Sunday, March 23, 2014

ubiquitous priming

Speculation about the operation of the brain is tricky. It defies easy analogies. But perhaps ubiquitous priming is a worthwhile one. In psychological studies, priming refers to the effect of stimuli on future responses to related stimuli. The earlier stimuli "prime" the psychological subject like priming a water pump or an engine. For a short time after priming, subjects respond more readily to similar stimuli.

In contrast to the brain's complex computations, priming has an easier analogy available: context. In human thought and behavior, the importance of context shouldn't be underestimated. Priming/context tailors results according to the situation. It's more complicated than a one-to-one mathematical function or a row of light switches. It's closer to sowing many seeds in proximity and allowing the plants to entangle. 

In the same way, priming/context could be ubiquitous, occurring at differing levels. As reductionist as it sounds, pieces of brain have surrounding pieces to act as context. One brain activation "primes" its counterpart because it contributes to overcoming its activation threshold in the "present" or in the "near future"—keeping in mind that these slivers of time are much smaller than the smallest human-perceptible instant. And thereby a small cluster of brain activations primes the clusters connected to it. And larger clusters prime larger clusters, and so on into greater sizes.         

Also, ubiquitous priming is an analogy of the value of the brain's structure. An item of information isn't just encoded in isolation but encoded to be additional priming for more items. From inborn instincts, information primes the brain for behaviors that are advantageous for natural selection. From cultural lessons, information primes the brain for the culture's focal points. From language, information primes the brain for the grammatical distinctions to match tense/mood/aspect/etc. From memories since birth, information primes the brain for recall of crucial episodes. Indeed, pushing the analogy into hyperbole, exactly how much of a human's identity, such as their preferences and goals and coping styles and experiences, can be thought of as their largest context, meaning their whole unique set of brain structures for ubiquitous priming? 

Saturday, March 22, 2014

glimmers of pragmatism in faith

I've mentioned the process many times. As pragmatism spread through my thinking, it thoroughly hollowed out my faith-beliefs. But my experience doesn't imply that the same outcome will happen to everyone else. To the contrary, followers of faith can tolerate or even adopt glimmers of pragmatic-like ideas. As usual, by "pragmatism" I specifically refer to my own somewhat informal variation on pragmatist philosophy, which I've described in previous entries.

The first manifestation of pragmatism in followers of faith is also the most familiar. Generally, they may act with admirable pragmatism whenever they wish to certainly accomplish something. This rule of thumb is especially active if they don't isolate themselves from the methods of contemporary culture. In response to serious illnesses or injuries, they turn to modern medicine. In response to financial risks, they buy insurance policies. In response to the loss of the ability to work due to age, they invest in long-term retirement plans. In response to the labor market, they pursue education in non-religious knowledge. They may quote the peculiar folk saying, "God helps those who help themselves." The lesson is clear, although it's seldom stated plainly: in practice, pure reliance on the supernatural is a secondary tactic, a back-up plan, a last resort, a fail-safe that might fail after all.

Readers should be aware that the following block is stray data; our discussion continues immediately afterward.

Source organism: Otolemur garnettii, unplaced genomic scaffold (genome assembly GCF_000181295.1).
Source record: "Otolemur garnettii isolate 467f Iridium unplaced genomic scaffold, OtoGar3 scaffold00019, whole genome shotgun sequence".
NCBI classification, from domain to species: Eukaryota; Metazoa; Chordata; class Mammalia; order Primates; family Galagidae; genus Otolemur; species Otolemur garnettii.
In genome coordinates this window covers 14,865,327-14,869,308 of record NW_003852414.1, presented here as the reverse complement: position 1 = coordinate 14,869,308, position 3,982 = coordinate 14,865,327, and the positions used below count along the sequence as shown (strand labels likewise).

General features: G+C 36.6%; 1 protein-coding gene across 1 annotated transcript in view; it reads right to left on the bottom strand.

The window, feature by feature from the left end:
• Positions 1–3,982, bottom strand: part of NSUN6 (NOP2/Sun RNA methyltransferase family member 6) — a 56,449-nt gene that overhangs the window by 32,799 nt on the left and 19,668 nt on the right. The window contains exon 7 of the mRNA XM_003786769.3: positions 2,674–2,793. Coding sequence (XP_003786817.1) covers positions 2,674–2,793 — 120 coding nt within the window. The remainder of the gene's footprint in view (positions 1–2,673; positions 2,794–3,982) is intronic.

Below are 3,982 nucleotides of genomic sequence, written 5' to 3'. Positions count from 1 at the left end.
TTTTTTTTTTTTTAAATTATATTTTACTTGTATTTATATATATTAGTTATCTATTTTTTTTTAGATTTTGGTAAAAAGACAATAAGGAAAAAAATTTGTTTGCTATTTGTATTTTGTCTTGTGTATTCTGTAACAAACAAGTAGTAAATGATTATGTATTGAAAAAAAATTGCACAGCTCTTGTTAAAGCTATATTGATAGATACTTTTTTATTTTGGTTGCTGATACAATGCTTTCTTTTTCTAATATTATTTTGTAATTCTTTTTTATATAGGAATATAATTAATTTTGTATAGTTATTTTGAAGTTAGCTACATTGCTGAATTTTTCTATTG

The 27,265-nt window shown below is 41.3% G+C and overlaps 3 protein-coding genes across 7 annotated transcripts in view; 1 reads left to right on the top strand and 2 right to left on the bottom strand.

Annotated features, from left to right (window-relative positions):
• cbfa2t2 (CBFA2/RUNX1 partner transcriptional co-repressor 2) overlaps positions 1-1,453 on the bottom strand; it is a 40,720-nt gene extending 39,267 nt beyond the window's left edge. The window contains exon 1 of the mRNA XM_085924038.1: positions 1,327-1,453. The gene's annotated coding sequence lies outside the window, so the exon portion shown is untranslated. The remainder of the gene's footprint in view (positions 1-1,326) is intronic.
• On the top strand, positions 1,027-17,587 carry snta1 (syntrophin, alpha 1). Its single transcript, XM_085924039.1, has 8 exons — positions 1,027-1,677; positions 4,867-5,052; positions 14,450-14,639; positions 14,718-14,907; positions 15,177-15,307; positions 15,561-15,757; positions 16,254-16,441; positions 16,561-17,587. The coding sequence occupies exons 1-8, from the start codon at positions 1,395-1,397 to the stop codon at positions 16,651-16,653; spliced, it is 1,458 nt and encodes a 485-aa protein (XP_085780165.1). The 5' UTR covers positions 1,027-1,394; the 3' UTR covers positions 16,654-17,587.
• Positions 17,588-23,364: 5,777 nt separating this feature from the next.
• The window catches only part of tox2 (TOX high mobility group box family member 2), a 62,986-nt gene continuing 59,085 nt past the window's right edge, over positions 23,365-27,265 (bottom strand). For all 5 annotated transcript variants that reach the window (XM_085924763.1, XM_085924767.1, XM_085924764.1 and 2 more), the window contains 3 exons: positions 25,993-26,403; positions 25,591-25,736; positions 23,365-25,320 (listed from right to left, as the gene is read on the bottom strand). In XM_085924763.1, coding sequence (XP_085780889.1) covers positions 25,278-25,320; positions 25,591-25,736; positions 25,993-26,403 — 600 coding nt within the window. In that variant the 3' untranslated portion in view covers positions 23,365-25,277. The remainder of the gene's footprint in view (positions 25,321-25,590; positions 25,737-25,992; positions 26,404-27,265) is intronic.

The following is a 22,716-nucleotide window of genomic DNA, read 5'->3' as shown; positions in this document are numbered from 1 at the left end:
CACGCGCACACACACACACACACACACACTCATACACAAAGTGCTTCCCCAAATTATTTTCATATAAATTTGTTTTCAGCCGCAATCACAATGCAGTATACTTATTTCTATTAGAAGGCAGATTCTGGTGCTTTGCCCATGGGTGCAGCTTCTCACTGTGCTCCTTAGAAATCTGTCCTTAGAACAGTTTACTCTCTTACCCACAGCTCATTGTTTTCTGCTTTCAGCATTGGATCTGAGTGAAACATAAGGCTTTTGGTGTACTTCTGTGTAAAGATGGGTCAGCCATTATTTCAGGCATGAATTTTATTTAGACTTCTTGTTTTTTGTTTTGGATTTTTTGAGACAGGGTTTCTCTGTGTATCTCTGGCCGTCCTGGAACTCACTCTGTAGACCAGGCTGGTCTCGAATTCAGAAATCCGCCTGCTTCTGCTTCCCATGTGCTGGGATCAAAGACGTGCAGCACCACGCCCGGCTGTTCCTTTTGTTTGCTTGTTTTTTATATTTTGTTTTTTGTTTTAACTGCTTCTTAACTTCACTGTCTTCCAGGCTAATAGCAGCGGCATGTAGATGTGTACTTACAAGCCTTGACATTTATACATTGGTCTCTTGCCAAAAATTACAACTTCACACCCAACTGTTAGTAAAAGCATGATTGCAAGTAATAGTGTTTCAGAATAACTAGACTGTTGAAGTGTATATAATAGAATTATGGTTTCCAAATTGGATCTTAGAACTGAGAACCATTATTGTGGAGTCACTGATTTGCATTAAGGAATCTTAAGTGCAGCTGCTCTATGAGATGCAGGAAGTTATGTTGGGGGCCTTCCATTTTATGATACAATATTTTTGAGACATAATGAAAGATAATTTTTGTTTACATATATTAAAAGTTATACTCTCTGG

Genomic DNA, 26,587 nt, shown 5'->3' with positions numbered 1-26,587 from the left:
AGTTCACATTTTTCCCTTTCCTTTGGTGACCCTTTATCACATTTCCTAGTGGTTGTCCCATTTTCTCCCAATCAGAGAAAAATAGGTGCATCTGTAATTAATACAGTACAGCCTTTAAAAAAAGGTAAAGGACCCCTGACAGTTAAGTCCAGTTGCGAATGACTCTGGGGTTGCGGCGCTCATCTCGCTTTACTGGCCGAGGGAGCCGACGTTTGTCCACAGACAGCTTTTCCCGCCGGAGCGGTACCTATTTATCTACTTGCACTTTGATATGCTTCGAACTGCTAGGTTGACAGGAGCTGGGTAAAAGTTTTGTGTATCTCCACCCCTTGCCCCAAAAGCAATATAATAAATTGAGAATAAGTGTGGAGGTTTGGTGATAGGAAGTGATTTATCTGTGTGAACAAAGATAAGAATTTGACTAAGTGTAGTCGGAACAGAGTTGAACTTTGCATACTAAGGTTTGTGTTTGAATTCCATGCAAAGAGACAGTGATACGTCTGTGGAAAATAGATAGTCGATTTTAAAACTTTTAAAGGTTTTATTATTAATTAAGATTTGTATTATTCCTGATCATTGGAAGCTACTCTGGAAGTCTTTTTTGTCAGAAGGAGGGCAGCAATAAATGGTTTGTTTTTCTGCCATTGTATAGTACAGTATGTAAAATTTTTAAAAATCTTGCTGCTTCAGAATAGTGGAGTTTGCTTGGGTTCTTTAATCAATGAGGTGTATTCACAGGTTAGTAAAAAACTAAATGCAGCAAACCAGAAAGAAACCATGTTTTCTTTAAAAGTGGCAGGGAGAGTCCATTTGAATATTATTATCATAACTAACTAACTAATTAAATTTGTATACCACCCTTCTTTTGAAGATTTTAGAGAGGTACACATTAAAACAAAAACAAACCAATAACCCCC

However, the lack of grand gestures by something supernatural isn't necessarily an obstacle to a faith. Its followers may compensate by incorporating pragmatism in a second and ingenious way. They may propose a calculated pragmatic definition of "supernatural intervention". After fortunate events, they officially designate small well-verified bits of natural realities as camouflaged specimens of covert supernatural adjustments. Previously I characterized this watertight theory as The God Of Loaded Dice. It miraculously transforms a temporary coincidence of several beneficial events into more than rolling a yahtzee; instead those individually unimpressive events are pieces in a single supernatural feat. Of course, part of its appeal depends on the well-known human craving to impose patterns onto shapeless data, and their related lack of intuition for the combined probability of numerous outcomes.

A top candidate for pragmatically defined "supernatural intervention" is the tangible aid provided by a follower's supportive community of faith. Human behavior is complex, unpredictable, spontaneous, reactive, etc. Therefore it doesn't appear obviously far-fetched to speculate that the supernatural is somehow contributing to the unknown mixture of factors driving anyone's specific actions and thoughts. And presumably the degree of supernatural influence on a follower is proportional to their degree of faith. Indeed, a third case of relative pragmatism is the tradition of measuring a follower's degree of private faith by verifying their public actions. "By their fruit you will recognize them." Followers are proven through demonstrated conformance. They must swear allegiance, obey the rituals, reply to the formal prearranged questions with prearranged answers, and recite the dogmas. When they refuse, then they're no longer acknowledged as followers. Like anyone else, their brains cannot be directly read by their peers, so these pragmatic definitions of their commitments are simply unavoidable.